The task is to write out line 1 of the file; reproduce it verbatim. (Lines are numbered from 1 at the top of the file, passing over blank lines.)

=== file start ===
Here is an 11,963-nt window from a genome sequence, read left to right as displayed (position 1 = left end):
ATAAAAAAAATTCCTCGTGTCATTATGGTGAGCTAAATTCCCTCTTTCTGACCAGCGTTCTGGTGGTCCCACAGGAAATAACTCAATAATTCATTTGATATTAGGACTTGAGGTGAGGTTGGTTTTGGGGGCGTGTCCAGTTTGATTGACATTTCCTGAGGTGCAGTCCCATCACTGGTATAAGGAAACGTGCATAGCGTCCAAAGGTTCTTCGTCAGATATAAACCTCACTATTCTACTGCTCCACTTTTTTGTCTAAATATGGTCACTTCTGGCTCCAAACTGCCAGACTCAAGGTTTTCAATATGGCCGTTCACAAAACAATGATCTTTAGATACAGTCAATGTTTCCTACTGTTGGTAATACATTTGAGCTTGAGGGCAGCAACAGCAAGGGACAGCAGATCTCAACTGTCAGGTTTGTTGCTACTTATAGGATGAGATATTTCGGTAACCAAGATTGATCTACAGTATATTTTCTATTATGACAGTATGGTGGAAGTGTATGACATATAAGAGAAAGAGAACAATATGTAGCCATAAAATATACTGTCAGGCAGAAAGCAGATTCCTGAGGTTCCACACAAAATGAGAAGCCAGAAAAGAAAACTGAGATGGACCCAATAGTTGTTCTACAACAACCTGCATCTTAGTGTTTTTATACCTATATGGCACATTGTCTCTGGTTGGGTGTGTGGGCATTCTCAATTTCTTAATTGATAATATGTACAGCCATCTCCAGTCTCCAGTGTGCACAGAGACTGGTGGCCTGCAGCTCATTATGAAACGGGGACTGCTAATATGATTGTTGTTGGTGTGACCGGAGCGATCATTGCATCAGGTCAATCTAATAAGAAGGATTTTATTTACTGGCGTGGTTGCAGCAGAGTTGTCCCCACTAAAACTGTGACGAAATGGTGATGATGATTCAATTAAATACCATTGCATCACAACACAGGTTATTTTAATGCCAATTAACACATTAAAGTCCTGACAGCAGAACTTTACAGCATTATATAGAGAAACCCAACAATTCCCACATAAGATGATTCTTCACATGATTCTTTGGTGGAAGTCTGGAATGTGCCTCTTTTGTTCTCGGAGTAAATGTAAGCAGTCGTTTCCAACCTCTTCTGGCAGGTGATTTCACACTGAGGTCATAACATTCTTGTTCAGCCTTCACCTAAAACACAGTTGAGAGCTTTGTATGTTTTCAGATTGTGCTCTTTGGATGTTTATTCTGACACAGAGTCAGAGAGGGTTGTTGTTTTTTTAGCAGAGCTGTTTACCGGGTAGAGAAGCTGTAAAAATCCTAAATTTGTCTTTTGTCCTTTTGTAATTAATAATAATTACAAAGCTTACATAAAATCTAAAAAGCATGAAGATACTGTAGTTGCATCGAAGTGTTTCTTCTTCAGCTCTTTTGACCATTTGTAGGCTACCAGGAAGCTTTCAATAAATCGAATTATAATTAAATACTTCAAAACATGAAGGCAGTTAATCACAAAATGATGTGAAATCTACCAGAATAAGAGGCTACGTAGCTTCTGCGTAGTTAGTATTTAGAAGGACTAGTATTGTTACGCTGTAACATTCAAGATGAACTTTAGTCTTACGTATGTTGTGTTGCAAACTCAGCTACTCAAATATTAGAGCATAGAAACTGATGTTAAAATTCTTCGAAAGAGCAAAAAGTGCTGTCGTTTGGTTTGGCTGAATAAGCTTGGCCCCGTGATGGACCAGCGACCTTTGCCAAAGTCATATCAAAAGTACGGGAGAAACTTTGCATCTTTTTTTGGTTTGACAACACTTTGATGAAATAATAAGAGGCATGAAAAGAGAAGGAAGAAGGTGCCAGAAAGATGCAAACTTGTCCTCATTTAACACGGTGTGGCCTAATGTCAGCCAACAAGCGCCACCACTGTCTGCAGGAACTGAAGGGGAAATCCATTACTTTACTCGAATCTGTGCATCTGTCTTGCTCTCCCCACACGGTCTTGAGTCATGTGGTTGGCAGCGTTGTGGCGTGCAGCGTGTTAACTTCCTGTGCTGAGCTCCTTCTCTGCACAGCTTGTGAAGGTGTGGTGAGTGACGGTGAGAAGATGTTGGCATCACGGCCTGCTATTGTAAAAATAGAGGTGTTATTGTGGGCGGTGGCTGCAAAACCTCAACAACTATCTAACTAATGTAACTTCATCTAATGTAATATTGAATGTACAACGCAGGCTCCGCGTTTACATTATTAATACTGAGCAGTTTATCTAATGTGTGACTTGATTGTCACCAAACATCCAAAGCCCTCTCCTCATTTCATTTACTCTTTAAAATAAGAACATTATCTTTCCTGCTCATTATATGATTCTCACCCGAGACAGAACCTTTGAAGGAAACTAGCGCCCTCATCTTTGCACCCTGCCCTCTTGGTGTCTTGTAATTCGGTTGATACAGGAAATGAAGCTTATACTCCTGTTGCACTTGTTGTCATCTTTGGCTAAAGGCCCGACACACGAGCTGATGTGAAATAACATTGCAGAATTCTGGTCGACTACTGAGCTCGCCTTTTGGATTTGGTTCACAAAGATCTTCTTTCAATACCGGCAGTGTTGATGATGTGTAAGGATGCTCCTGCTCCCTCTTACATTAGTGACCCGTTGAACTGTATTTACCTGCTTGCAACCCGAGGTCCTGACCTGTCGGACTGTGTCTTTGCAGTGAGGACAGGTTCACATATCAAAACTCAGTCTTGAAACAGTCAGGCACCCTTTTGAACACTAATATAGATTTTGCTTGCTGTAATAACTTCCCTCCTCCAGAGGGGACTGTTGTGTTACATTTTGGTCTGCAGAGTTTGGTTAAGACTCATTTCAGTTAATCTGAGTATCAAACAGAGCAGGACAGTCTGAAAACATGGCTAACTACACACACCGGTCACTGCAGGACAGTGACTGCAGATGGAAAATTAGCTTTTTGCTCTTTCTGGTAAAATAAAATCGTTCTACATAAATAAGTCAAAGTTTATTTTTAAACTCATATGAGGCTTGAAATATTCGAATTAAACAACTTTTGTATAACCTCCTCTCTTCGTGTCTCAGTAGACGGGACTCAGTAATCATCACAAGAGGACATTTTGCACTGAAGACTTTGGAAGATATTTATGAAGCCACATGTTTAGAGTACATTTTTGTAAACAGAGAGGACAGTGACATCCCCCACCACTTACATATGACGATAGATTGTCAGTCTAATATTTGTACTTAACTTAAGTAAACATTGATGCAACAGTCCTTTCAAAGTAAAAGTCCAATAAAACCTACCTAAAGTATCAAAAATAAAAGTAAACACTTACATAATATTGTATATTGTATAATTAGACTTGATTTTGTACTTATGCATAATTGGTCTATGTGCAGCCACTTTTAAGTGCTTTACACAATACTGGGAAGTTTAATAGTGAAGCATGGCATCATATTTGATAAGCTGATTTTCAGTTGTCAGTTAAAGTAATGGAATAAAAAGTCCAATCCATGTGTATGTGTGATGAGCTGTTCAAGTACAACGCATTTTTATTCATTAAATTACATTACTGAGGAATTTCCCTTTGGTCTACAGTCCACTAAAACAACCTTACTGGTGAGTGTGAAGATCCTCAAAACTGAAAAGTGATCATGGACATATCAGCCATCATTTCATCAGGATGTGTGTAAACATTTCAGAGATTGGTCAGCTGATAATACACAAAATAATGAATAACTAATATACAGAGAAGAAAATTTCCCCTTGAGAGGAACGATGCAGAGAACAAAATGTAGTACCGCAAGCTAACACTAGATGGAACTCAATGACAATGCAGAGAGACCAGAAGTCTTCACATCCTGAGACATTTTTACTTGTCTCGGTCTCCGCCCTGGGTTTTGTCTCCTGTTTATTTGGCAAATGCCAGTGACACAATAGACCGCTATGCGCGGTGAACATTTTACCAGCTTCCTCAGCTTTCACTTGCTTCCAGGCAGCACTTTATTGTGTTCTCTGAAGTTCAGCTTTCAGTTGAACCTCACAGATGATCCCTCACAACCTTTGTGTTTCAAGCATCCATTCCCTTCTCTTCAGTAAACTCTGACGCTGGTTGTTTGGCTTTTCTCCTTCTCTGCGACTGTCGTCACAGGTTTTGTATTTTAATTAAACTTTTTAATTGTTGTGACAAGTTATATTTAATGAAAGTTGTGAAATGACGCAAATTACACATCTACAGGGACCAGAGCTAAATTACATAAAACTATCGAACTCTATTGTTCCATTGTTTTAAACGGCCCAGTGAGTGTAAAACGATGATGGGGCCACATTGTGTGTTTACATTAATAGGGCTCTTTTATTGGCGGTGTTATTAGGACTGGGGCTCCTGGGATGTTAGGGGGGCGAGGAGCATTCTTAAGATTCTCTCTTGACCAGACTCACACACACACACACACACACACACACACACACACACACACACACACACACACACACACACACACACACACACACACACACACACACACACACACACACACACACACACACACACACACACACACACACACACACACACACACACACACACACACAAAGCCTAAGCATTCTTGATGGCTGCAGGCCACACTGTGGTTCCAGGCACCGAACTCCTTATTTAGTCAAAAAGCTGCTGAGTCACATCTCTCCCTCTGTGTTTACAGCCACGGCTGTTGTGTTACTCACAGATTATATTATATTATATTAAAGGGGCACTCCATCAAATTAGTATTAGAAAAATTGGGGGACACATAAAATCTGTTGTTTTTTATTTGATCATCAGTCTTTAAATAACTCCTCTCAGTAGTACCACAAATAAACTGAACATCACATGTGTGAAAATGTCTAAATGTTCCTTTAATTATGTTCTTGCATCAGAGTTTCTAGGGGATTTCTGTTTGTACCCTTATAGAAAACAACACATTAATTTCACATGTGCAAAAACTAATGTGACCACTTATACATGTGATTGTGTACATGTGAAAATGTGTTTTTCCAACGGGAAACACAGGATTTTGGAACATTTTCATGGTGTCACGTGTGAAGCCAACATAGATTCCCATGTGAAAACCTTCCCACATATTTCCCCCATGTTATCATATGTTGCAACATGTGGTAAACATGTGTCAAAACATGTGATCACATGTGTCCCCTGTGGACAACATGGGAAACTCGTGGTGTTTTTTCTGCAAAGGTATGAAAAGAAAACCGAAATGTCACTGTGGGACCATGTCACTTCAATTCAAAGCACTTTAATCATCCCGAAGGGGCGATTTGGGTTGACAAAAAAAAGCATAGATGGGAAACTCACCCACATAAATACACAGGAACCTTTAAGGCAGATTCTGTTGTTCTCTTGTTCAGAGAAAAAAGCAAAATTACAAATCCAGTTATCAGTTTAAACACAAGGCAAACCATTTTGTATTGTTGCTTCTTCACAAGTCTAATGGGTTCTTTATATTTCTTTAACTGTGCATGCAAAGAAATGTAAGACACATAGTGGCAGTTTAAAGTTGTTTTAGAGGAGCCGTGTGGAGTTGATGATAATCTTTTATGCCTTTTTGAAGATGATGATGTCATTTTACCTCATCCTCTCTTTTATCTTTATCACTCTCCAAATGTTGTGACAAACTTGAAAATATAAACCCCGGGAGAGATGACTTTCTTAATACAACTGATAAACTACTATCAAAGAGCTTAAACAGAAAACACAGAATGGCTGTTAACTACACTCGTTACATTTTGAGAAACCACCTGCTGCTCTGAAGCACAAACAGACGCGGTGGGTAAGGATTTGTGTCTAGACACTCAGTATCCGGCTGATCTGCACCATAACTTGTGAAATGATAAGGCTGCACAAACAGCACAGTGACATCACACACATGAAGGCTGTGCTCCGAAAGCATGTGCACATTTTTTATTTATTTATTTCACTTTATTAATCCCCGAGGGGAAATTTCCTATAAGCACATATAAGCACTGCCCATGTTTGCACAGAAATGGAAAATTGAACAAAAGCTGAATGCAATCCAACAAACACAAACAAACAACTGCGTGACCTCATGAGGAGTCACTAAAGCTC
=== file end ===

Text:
Here is an 11,963-nt window from a genome sequence, read left to right as displayed (position 1 = left end):